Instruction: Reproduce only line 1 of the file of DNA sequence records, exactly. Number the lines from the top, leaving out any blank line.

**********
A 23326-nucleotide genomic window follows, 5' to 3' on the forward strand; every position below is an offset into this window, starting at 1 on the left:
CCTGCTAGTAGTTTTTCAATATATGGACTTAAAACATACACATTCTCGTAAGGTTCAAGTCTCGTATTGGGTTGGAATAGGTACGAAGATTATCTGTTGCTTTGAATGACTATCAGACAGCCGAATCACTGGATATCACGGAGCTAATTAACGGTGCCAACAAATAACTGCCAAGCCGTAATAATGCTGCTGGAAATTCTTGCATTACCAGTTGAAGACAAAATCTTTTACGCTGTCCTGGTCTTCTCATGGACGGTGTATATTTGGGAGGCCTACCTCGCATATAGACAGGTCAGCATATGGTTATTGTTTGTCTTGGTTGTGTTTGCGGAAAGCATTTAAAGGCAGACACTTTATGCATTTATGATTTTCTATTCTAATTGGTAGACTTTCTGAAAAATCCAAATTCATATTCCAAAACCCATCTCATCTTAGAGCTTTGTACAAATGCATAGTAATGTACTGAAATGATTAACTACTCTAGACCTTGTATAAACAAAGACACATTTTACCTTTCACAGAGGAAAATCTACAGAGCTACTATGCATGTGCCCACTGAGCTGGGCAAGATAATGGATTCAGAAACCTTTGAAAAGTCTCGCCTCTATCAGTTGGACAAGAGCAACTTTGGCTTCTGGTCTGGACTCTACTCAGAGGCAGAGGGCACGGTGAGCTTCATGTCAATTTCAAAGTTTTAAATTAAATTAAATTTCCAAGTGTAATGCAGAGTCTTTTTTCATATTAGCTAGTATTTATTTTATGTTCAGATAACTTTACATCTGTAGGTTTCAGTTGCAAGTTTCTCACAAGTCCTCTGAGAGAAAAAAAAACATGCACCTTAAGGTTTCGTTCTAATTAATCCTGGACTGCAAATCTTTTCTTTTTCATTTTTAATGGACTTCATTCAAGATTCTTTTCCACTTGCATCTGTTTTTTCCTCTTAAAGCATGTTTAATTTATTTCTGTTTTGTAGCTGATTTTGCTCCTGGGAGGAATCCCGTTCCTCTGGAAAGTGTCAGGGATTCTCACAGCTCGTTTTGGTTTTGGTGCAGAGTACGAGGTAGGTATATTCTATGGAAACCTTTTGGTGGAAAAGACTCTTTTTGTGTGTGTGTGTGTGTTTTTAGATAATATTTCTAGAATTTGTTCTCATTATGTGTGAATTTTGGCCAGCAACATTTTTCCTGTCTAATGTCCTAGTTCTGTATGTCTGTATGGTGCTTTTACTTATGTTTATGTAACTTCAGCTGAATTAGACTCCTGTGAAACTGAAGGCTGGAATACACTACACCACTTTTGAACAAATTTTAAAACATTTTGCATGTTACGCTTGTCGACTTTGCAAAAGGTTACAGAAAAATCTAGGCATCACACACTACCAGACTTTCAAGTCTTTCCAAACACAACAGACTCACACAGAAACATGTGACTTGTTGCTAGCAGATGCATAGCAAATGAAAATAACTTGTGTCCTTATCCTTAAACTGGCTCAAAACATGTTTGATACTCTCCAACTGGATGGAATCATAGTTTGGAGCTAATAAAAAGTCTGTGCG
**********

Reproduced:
A 23326-nucleotide genomic window follows, 5' to 3' on the forward strand; every position below is an offset into this window, starting at 1 on the left: